Selection of the most appropriate type of aortic valve prosthesis (mechanical or biologic) for patients 50–70 years of age is a matter of frequent debate. The purpose of this article is to review overlooked concepts and misconceptions in valve-related complications, prosthesis durability, and late survival to aid decision making in contemporary practice. A trend favoring improved long-term survival was found among patients who receive a mechanical prosthesis compared to a biologic substitute. Additionally, an acceptably low rate of long-term valve-related thromboembolism and hemorrhage was found among those with mechanical prostheses. Implantation of a biologic valve substitute did not appear to reduce the risk of thromboembolism, may not eliminate the need for long-term anticoagulation and may be associated with an increased risk of late mortality. These findings may aid providers (and patients) in the preoperative consultation and seem to support consideration of a mechanical heart valve substitute over a biologic valve for patients 50–70 years age.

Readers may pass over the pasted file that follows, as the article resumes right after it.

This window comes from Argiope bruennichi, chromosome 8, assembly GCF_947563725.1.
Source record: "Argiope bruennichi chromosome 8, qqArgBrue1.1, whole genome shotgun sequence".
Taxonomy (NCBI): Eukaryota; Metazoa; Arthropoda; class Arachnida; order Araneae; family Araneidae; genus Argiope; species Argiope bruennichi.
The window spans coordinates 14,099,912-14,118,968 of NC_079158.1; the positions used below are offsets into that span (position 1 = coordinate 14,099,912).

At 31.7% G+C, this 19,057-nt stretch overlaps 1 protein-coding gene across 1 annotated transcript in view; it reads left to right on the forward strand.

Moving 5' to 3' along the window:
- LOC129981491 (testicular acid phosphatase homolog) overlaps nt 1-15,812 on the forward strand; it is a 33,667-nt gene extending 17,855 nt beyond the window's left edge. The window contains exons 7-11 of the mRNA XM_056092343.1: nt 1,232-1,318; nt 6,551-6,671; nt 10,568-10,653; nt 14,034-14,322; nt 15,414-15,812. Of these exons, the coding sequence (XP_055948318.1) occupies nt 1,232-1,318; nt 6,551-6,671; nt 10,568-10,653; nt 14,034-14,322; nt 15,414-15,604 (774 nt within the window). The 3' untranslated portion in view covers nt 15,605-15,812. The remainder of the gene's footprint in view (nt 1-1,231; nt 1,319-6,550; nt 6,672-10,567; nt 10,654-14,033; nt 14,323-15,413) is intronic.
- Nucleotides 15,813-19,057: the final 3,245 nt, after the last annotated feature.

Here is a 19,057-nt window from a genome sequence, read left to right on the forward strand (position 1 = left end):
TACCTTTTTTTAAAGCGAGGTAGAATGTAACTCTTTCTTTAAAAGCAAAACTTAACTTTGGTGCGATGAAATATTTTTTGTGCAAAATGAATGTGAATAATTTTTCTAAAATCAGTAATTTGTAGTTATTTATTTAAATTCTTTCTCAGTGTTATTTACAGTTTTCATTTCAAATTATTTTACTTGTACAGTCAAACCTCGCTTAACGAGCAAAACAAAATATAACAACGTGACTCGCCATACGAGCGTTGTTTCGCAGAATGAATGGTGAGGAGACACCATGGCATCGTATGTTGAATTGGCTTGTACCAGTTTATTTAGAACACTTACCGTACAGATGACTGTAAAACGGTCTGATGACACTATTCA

- Aortic valve replacement
- Valvular heart disease
ASJC Scopus subject areas
- Cardiology and Cardiovascular Medicine